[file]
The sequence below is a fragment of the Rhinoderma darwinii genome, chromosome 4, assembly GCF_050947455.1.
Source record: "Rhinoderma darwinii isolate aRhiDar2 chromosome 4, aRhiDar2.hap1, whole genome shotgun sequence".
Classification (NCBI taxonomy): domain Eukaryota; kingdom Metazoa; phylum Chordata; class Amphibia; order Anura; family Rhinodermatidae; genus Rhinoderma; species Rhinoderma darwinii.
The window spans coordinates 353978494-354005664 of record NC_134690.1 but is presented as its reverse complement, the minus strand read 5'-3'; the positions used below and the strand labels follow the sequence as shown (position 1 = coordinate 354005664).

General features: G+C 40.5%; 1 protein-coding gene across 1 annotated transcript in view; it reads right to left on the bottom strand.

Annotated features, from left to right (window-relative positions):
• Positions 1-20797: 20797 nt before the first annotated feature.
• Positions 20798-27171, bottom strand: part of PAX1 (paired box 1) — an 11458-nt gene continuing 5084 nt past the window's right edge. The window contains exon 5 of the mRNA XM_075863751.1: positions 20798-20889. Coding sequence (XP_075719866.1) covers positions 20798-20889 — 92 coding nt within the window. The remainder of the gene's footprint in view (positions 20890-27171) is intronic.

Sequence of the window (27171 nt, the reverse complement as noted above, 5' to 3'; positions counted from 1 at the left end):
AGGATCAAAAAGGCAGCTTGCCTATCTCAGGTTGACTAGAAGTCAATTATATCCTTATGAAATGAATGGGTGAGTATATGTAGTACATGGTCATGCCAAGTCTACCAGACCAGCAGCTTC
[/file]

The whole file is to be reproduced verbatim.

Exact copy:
The sequence below is a fragment of the Rhinoderma darwinii genome, chromosome 4, assembly GCF_050947455.1.
Source record: "Rhinoderma darwinii isolate aRhiDar2 chromosome 4, aRhiDar2.hap1, whole genome shotgun sequence".
Classification (NCBI taxonomy): domain Eukaryota; kingdom Metazoa; phylum Chordata; class Amphibia; order Anura; family Rhinodermatidae; genus Rhinoderma; species Rhinoderma darwinii.
The window spans coordinates 353978494-354005664 of record NC_134690.1 but is presented as its reverse complement, the minus strand read 5'-3'; the positions used below and the strand labels follow the sequence as shown (position 1 = coordinate 354005664).

General features: G+C 40.5%; 1 protein-coding gene across 1 annotated transcript in view; it reads right to left on the bottom strand.

Annotated features, from left to right (window-relative positions):
• Positions 1-20797: 20797 nt before the first annotated feature.
• Positions 20798-27171, bottom strand: part of PAX1 (paired box 1) — an 11458-nt gene continuing 5084 nt past the window's right edge. The window contains exon 5 of the mRNA XM_075863751.1: positions 20798-20889. Coding sequence (XP_075719866.1) covers positions 20798-20889 — 92 coding nt within the window. The remainder of the gene's footprint in view (positions 20890-27171) is intronic.

Sequence of the window (27171 nt, the reverse complement as noted above, 5' to 3'; positions counted from 1 at the left end):
AGGATCAAAAAGGCAGCTTGCCTATCTCAGGTTGACTAGAAGTCAATTATATCCTTATGAAATGAATGGGTGAGTATATGTAGTACATGGTCATGCCAAGTCTACCAGACCAGCAGCTTC